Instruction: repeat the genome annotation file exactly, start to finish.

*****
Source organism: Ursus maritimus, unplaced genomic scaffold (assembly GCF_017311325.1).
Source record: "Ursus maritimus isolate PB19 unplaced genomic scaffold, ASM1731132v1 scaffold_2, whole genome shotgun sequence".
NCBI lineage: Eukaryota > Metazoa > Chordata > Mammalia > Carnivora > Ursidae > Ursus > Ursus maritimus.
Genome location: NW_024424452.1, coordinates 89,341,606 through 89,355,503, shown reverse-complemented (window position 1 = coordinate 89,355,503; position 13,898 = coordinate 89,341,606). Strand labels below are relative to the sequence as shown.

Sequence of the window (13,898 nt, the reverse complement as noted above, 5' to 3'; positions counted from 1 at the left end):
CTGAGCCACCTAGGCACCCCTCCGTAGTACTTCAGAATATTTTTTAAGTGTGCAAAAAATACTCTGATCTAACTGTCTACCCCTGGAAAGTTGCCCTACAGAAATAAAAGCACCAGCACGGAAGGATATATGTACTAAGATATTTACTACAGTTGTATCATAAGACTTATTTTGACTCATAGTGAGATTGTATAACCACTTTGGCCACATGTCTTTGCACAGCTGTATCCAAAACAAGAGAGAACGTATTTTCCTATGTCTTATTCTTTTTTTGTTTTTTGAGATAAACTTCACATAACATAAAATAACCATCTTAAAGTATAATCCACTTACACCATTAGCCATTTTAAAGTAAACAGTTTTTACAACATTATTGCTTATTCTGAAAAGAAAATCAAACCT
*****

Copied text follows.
Source organism: Ursus maritimus, unplaced genomic scaffold (assembly GCF_017311325.1).
Source record: "Ursus maritimus isolate PB19 unplaced genomic scaffold, ASM1731132v1 scaffold_2, whole genome shotgun sequence".
NCBI lineage: Eukaryota > Metazoa > Chordata > Mammalia > Carnivora > Ursidae > Ursus > Ursus maritimus.
Genome location: NW_024424452.1, coordinates 89,341,606 through 89,355,503, shown reverse-complemented (window position 1 = coordinate 89,355,503; position 13,898 = coordinate 89,341,606). Strand labels below are relative to the sequence as shown.

Sequence of the window (13,898 nt, the reverse complement as noted above, 5' to 3'; positions counted from 1 at the left end):
CTGAGCCACCTAGGCACCCCTCCGTAGTACTTCAGAATATTTTTTAAGTGTGCAAAAAATACTCTGATCTAACTGTCTACCCCTGGAAAGTTGCCCTACAGAAATAAAAGCACCAGCACGGAAGGATATATGTACTAAGATATTTACTACAGTTGTATCATAAGACTTATTTTGACTCATAGTGAGATTGTATAACCACTTTGGCCACATGTCTTTGCACAGCTGTATCCAAAACAAGAGAGAACGTATTTTCCTATGTCTTATTCTTTTTTTGTTTTTTGAGATAAACTTCACATAACATAAAATAACCATCTTAAAGTATAATCCACTTACACCATTAGCCATTTTAAAGTAAACAGTTTTTACAACATTATTGCTTATTCTGAAAAGAAAATCAAACCT